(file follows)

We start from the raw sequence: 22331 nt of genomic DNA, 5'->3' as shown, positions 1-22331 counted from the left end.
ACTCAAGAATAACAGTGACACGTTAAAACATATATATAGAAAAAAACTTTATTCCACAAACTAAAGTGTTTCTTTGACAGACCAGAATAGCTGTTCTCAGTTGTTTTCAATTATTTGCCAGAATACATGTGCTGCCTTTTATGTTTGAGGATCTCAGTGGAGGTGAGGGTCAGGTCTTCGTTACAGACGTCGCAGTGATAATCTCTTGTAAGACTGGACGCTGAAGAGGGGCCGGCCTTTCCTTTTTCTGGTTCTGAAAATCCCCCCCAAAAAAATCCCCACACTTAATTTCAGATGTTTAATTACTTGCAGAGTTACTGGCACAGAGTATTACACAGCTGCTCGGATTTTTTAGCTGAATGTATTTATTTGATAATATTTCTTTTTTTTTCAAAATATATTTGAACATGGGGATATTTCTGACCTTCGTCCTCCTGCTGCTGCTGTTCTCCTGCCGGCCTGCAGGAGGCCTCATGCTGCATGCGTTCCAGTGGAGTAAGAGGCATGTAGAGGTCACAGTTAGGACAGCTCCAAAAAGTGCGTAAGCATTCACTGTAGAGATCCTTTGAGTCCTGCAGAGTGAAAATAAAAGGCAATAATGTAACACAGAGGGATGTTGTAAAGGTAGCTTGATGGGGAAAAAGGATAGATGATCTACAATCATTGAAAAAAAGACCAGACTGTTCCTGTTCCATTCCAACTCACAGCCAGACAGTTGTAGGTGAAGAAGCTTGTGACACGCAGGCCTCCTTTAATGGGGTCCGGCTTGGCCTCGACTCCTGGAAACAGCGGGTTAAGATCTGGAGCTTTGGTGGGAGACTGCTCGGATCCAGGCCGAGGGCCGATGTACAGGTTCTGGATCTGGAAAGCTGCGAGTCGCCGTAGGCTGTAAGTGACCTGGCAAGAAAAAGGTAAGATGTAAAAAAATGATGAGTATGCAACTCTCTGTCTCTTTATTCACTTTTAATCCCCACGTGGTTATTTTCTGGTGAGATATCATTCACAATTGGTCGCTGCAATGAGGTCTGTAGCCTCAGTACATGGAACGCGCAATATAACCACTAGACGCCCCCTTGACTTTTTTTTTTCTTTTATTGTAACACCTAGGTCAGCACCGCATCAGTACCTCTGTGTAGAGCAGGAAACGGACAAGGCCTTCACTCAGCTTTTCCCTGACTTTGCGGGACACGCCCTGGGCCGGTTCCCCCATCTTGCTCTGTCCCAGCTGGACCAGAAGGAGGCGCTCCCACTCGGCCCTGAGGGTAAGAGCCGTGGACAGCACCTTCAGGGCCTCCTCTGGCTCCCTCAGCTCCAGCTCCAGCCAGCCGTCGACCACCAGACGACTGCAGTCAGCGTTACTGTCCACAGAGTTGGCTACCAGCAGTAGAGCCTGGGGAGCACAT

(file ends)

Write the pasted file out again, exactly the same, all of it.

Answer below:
We start from the raw sequence: 22331 nt of genomic DNA, 5'->3' as shown, positions 1-22331 counted from the left end.
ACTCAAGAATAACAGTGACACGTTAAAACATATATATAGAAAAAAACTTTATTCCACAAACTAAAGTGTTTCTTTGACAGACCAGAATAGCTGTTCTCAGTTGTTTTCAATTATTTGCCAGAATACATGTGCTGCCTTTTATGTTTGAGGATCTCAGTGGAGGTGAGGGTCAGGTCTTCGTTACAGACGTCGCAGTGATAATCTCTTGTAAGACTGGACGCTGAAGAGGGGCCGGCCTTTCCTTTTTCTGGTTCTGAAAATCCCCCCCAAAAAAATCCCCACACTTAATTTCAGATGTTTAATTACTTGCAGAGTTACTGGCACAGAGTATTACACAGCTGCTCGGATTTTTTAGCTGAATGTATTTATTTGATAATATTTCTTTTTTTTTCAAAATATATTTGAACATGGGGATATTTCTGACCTTCGTCCTCCTGCTGCTGCTGTTCTCCTGCCGGCCTGCAGGAGGCCTCATGCTGCATGCGTTCCAGTGGAGTAAGAGGCATGTAGAGGTCACAGTTAGGACAGCTCCAAAAAGTGCGTAAGCATTCACTGTAGAGATCCTTTGAGTCCTGCAGAGTGAAAATAAAAGGCAATAATGTAACACAGAGGGATGTTGTAAAGGTAGCTTGATGGGGAAAAAGGATAGATGATCTACAATCATTGAAAAAAAGACCAGACTGTTCCTGTTCCATTCCAACTCACAGCCAGACAGTTGTAGGTGAAGAAGCTTGTGACACGCAGGCCTCCTTTAATGGGGTCCGGCTTGGCCTCGACTCCTGGAAACAGCGGGTTAAGATCTGGAGCTTTGGTGGGAGACTGCTCGGATCCAGGCCGAGGGCCGATGTACAGGTTCTGGATCTGGAAAGCTGCGAGTCGCCGTAGGCTGTAAGTGACCTGGCAAGAAAAAGGTAAGATGTAAAAAAATGATGAGTATGCAACTCTCTGTCTCTTTATTCACTTTTAATCCCCACGTGGTTATTTTCTGGTGAGATATCATTCACAATTGGTCGCTGCAATGAGGTCTGTAGCCTCAGTACATGGAACGCGCAATATAACCACTAGACGCCCCCTTGACTTTTTTTTTTCTTTTATTGTAACACCTAGGTCAGCACCGCATCAGTACCTCTGTGTAGAGCAGGAAACGGACAAGGCCTTCACTCAGCTTTTCCCTGACTTTGCGGGACACGCCCTGGGCCGGTTCCCCCATCTTGCTCTGTCCCAGCTGGACCAGAAGGAGGCGCTCCCACTCGGCCCTGAGGGTAAGAGCCGTGGACAGCACCTTCAGGGCCTCCTCTGGCTCCCTCAGCTCCAGCTCCAGCCAGCCGTCGACCACCAGACGACTGCAGTCAGCGTTACTGTCCACAGAGTTGGCTACCAGCAGTAGAGCCTGGGGAGCACAT